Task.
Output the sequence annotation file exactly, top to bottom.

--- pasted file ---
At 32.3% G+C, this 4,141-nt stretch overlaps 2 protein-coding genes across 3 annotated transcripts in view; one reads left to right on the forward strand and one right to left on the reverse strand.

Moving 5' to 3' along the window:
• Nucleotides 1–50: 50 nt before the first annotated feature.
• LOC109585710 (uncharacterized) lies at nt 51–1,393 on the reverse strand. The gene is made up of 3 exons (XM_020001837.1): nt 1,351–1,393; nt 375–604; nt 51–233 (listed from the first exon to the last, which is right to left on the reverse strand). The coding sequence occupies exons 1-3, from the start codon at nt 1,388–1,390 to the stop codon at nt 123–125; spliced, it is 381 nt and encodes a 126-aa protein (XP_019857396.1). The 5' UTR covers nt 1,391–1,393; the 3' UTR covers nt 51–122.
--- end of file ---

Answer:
At 32.3% G+C, this 4,141-nt stretch overlaps 2 protein-coding genes across 3 annotated transcripts in view; one reads left to right on the forward strand and one right to left on the reverse strand.

Moving 5' to 3' along the window:
• Nucleotides 1–50: 50 nt before the first annotated feature.
• LOC109585710 (uncharacterized) lies at nt 51–1,393 on the reverse strand. The gene is made up of 3 exons (XM_020001837.1): nt 1,351–1,393; nt 375–604; nt 51–233 (listed from the first exon to the last, which is right to left on the reverse strand). The coding sequence occupies exons 1-3, from the start codon at nt 1,388–1,390 to the stop codon at nt 123–125; spliced, it is 381 nt and encodes a 126-aa protein (XP_019857396.1). The 5' UTR covers nt 1,391–1,393; the 3' UTR covers nt 51–122.